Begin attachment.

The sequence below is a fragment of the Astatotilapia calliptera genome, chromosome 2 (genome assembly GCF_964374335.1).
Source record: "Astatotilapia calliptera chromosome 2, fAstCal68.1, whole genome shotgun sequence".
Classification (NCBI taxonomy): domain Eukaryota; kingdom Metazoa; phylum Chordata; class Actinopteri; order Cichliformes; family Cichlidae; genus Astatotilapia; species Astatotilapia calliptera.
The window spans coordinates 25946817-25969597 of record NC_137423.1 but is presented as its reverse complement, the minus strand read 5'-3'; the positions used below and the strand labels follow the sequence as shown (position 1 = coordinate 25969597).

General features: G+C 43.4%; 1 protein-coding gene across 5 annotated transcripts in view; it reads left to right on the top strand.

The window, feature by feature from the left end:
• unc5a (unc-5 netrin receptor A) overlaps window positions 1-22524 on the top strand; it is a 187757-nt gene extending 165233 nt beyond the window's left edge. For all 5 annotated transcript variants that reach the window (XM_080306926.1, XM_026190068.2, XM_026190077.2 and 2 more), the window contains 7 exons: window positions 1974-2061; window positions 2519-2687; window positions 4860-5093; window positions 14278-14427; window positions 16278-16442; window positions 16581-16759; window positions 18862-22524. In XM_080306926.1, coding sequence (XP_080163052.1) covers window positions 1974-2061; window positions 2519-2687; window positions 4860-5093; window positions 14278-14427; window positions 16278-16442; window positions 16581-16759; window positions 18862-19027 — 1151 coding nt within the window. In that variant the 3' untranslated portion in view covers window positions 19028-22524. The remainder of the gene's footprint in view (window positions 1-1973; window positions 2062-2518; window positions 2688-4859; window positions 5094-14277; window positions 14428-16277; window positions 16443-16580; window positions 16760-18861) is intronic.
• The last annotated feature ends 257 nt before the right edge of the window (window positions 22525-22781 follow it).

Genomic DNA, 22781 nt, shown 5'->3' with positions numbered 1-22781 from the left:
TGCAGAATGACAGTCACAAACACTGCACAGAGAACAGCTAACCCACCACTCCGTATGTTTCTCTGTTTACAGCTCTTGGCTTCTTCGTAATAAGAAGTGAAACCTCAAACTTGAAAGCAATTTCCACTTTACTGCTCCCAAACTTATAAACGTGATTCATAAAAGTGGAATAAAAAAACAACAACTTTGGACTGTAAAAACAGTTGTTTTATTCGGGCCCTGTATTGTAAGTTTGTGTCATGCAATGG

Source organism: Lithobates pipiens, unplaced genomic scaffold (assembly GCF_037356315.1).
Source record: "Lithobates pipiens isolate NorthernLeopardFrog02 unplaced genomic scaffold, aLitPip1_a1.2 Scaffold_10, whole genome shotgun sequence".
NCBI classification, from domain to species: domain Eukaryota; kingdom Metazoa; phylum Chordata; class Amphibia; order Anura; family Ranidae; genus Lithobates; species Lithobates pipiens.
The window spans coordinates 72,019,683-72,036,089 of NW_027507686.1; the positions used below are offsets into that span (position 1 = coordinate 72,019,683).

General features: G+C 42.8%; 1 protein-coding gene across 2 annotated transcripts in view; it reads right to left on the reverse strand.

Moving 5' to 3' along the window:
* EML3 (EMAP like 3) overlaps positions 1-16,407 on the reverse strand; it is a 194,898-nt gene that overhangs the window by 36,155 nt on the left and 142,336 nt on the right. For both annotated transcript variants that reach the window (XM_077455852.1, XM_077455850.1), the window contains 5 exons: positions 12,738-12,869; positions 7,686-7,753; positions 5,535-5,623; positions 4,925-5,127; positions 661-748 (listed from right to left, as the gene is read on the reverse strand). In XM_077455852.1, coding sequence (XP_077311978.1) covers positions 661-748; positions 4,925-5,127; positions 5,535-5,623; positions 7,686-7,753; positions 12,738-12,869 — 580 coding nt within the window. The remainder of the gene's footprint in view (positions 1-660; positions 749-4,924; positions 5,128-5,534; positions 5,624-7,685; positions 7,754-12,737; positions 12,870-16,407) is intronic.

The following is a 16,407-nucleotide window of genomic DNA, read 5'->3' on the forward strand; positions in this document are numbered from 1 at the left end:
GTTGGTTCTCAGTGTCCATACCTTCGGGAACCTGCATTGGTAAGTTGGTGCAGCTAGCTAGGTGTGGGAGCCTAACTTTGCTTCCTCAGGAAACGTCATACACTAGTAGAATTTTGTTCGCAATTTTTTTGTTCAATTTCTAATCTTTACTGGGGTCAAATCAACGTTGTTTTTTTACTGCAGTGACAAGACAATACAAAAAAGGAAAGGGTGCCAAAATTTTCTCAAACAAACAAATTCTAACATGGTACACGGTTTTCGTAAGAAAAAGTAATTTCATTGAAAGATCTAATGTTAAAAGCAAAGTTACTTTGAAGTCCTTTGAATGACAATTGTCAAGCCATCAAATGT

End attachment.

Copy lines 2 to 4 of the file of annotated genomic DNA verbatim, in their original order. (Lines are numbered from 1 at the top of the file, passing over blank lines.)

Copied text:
Source record: "Astatotilapia calliptera chromosome 2, fAstCal68.1, whole genome shotgun sequence".
Classification (NCBI taxonomy): domain Eukaryota; kingdom Metazoa; phylum Chordata; class Actinopteri; order Cichliformes; family Cichlidae; genus Astatotilapia; species Astatotilapia calliptera.
The window spans coordinates 25946817-25969597 of record NC_137423.1 but is presented as its reverse complement, the minus strand read 5'-3'; the positions used below and the strand labels follow the sequence as shown (position 1 = coordinate 25969597).